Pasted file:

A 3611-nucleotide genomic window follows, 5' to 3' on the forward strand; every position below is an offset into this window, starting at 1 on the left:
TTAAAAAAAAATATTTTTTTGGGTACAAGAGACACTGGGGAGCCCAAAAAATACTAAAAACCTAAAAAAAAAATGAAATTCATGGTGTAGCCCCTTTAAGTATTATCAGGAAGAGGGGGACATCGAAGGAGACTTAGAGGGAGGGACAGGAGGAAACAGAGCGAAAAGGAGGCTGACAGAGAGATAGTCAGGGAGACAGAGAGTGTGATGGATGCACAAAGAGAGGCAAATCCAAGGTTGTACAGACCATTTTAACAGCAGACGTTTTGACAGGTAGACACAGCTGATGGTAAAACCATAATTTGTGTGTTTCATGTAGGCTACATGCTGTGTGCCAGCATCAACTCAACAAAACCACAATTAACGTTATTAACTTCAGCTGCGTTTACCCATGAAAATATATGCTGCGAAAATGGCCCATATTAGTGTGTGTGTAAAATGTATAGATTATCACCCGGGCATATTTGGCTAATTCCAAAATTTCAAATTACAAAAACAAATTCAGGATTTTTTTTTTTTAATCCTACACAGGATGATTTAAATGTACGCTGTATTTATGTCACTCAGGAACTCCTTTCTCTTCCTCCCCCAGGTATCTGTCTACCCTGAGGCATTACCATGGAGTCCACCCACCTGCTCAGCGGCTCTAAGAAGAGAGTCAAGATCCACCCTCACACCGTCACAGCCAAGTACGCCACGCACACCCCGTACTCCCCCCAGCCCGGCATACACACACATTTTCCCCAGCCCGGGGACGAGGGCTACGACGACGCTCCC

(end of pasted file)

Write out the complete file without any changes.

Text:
A 3611-nucleotide genomic window follows, 5' to 3' on the forward strand; every position below is an offset into this window, starting at 1 on the left:
TTAAAAAAAAATATTTTTTTGGGTACAAGAGACACTGGGGAGCCCAAAAAATACTAAAAACCTAAAAAAAAAATGAAATTCATGGTGTAGCCCCTTTAAGTATTATCAGGAAGAGGGGGACATCGAAGGAGACTTAGAGGGAGGGACAGGAGGAAACAGAGCGAAAAGGAGGCTGACAGAGAGATAGTCAGGGAGACAGAGAGTGTGATGGATGCACAAAGAGAGGCAAATCCAAGGTTGTACAGACCATTTTAACAGCAGACGTTTTGACAGGTAGACACAGCTGATGGTAAAACCATAATTTGTGTGTTTCATGTAGGCTACATGCTGTGTGCCAGCATCAACTCAACAAAACCACAATTAACGTTATTAACTTCAGCTGCGTTTACCCATGAAAATATATGCTGCGAAAATGGCCCATATTAGTGTGTGTGTAAAATGTATAGATTATCACCCGGGCATATTTGGCTAATTCCAAAATTTCAAATTACAAAAACAAATTCAGGATTTTTTTTTTTTAATCCTACACAGGATGATTTAAATGTACGCTGTATTTATGTCACTCAGGAACTCCTTTCTCTTCCTCCCCCAGGTATCTGTCTACCCTGAGGCATTACCATGGAGTCCACCCACCTGCTCAGCGGCTCTAAGAAGAGAGTCAAGATCCACCCTCACACCGTCACAGCCAAGTACGCCACGCACACCCCGTACTCCCCCCAGCCCGGCATACACACACATTTTCCCCAGCCCGGGGACGAGGGCTACGACGACGCTCCC